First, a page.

4Uth 2019 winners

Connor Cherry-Evans, 15, Mansfield

Connor lives near Mansfield. He was nominated for this award by Linda Knighton and Paul Palmer, who are county council care workers. Connor was nominated because of the way in which he has worked through a traumatic period of disruption in his life, compounded by disability, to have hopes of a more positive future.

Paul and Linda explain: “Connor has managed to overcome many difficulties in his young life including, through no fault of his own, being taken into care, coping with family breakdown, a devastating move away from his neighbourhood and cultural background, mental anguish and fear of the future.”

Connor has epilepsy and ADHD and must take medication for these conditions. He has moved around the country several times, while in care. This adversely affected his education and development, as he had to cope with teenage fears as well as a lack of stable relationships. Connor has been faced with lots of challenging situations in life that do not affect many other teenagers, and he had a record of going missing from care, before he arrived at his present home.

Connor has worked hard to overcome these barriers and turn a difficult situation around. He is working hard at learning new skills and is taking his educational opportunities seriously.

Linda and Paul continue, “Connor no longer disappears from care because he feels that he has the support and the attention he requires. He is currently learning life skills that will stand him in good stead for the future and is enrolled in mainstream education, after many years out of formal education. He had missed a great deal of his education and lacked self-esteem and confidence. Now Connor has a private tutor who teaches him maths, English, science and other subjects.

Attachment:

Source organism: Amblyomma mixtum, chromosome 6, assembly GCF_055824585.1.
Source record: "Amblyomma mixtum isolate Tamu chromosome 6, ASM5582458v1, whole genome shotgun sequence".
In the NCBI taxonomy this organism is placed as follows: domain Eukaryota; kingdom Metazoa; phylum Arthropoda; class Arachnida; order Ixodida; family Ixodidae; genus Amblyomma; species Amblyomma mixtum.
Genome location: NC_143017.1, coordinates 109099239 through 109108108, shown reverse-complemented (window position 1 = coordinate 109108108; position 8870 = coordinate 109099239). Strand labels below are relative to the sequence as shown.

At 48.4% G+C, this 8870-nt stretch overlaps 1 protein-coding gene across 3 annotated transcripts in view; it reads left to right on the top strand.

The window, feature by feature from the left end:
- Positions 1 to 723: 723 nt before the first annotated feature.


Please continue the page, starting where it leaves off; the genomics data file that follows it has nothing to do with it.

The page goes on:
“He has a flair in art and can produce brilliant drawings of animals and other things. He has become greatly enthused, openly showing his schoolwork to carers and others because he is so proud of what he has achieved.

“Connor was open about the fact that violence was prominent in his life, but he has achieved a remarkable turnaround. He recently visited the Holocaust Centre at Laxton in Newark, and this historical record of terrible events made a lasting impression on Connor, who recognised how violence can destroy and permanently scar humanity.

“Connor has become happier, brighter, smarter in his appearance and he has a desire to learn. He is getting help for his mental health through talking to Child and Adolescent Mental Health Services (CAMHS). He loves his Dad who now has a home in the Ilkeston area and they are both determined to make a life together. Connor and his Dad are decorating the house and choosing furniture and furnishings together”.

Linda and Paul conclude, “Connor and his Dad are working towards living together as a family which for Connor is amazing, as he has only ever known family conflict.

“Connor has shown by turning his troublesome behaviour around that he can now be a valuable member of the local community. He looks forward to the day when his Dad and he will be living together.”

Councillor Tracey Taylor, Vice-Chairman of the Children and Young People Committee, said: “Connor’s story shows how, with the right support, young people can turn their lives around. He has rightly been recognised by being one of this year’s 4Uth finalists.”

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